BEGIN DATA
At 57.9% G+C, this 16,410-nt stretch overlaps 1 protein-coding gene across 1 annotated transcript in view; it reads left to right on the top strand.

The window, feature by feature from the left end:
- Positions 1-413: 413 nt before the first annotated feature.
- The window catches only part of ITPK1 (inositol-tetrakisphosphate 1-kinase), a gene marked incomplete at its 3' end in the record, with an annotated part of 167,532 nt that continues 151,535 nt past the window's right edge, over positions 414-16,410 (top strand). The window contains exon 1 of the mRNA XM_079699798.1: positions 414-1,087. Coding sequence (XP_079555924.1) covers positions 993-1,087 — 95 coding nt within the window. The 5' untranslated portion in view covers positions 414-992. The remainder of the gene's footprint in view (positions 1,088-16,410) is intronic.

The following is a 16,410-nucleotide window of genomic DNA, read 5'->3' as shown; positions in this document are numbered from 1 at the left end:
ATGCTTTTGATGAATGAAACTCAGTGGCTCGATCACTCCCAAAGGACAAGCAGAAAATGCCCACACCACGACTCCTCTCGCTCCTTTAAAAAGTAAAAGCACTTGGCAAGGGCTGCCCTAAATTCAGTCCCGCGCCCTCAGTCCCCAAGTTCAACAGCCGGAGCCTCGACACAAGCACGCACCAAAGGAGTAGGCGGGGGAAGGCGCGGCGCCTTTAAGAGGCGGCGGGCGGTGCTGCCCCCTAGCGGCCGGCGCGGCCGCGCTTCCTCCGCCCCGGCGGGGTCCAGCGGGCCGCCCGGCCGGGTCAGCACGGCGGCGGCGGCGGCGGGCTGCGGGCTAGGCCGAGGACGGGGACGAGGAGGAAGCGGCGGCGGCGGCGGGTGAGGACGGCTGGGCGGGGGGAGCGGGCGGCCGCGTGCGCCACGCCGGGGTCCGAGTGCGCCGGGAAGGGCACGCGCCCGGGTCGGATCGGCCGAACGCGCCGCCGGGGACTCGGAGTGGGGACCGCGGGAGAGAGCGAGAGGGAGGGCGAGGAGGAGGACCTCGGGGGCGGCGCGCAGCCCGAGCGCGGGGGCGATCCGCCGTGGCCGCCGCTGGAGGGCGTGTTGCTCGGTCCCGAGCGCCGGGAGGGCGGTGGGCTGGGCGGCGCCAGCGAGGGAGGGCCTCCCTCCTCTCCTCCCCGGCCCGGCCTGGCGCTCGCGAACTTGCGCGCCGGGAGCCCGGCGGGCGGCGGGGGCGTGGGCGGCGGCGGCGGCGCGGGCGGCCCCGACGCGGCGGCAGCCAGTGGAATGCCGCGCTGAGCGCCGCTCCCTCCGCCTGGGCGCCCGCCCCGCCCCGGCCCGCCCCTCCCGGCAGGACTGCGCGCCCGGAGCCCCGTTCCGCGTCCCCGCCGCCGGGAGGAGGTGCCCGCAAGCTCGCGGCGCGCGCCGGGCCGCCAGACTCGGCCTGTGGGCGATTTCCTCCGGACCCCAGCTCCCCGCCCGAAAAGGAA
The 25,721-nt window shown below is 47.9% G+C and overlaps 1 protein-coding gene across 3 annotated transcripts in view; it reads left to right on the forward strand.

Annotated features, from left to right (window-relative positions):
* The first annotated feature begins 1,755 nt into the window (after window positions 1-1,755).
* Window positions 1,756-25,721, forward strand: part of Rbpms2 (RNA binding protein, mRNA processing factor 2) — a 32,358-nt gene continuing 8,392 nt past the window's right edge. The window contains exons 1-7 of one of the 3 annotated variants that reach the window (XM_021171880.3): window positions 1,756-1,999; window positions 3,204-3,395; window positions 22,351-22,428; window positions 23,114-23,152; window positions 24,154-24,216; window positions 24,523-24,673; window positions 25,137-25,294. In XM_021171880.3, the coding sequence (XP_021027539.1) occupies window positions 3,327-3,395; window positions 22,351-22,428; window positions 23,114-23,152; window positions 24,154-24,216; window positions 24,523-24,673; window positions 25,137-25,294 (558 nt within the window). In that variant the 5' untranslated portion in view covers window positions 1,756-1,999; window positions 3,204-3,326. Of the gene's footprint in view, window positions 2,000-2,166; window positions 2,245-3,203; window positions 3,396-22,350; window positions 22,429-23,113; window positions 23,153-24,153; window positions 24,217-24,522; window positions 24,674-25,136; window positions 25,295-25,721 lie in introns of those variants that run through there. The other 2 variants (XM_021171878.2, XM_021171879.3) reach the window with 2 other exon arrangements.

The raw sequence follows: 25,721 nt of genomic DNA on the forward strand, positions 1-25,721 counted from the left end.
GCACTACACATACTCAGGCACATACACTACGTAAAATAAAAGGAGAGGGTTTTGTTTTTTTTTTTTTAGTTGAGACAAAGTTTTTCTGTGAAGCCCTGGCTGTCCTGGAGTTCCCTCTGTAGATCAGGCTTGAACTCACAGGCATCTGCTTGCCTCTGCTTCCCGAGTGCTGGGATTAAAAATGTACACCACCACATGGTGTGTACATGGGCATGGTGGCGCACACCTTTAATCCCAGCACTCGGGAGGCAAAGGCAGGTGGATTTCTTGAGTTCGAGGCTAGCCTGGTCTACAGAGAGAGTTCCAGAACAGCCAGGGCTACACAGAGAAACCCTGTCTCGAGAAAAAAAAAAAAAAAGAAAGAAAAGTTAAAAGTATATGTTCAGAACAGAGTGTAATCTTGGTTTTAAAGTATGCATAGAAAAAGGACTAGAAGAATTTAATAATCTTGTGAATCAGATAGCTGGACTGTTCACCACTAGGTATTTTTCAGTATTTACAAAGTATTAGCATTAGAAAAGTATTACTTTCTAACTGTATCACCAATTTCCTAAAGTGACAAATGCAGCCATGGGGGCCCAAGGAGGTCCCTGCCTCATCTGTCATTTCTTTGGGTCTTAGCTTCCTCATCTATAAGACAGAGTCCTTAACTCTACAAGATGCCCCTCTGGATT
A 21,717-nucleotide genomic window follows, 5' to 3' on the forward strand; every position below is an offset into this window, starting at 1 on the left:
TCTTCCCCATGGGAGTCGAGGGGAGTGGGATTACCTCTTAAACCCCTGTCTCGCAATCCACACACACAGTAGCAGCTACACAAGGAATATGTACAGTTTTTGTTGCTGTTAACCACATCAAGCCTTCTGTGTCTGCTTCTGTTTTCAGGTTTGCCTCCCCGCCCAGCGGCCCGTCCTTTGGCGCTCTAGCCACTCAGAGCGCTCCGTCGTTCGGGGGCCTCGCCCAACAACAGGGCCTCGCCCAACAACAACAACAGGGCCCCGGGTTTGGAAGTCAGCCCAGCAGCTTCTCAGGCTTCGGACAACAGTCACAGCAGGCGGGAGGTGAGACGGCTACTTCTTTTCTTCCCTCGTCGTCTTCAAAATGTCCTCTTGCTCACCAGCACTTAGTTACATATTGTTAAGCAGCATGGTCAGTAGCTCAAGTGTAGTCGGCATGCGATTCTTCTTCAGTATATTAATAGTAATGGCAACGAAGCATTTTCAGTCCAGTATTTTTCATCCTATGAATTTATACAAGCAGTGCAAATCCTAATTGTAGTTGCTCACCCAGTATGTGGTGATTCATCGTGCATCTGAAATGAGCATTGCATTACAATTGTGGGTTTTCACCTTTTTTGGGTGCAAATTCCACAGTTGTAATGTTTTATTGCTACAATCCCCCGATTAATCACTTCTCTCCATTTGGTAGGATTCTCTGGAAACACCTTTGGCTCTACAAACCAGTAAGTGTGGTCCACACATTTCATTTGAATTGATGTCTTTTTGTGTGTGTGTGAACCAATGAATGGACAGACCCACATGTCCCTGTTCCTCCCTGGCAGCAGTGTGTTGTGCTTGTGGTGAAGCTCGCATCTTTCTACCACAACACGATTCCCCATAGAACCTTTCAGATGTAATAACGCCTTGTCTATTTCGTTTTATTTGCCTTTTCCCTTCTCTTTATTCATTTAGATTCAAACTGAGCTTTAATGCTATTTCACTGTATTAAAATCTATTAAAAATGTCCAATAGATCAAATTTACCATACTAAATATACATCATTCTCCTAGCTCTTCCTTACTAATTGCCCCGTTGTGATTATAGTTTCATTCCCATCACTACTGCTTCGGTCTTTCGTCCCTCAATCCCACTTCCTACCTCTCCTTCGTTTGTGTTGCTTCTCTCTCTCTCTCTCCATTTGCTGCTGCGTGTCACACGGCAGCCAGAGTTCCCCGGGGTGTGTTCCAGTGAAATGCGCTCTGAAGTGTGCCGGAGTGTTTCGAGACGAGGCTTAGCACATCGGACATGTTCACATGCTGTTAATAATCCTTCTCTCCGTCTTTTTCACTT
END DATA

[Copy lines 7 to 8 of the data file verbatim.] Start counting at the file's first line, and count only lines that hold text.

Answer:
The 25,721-nt window shown below is 47.9% G+C and overlaps 1 protein-coding gene across 3 annotated transcripts in view; it reads left to right on the forward strand.

Annotated features, from left to right (window-relative positions):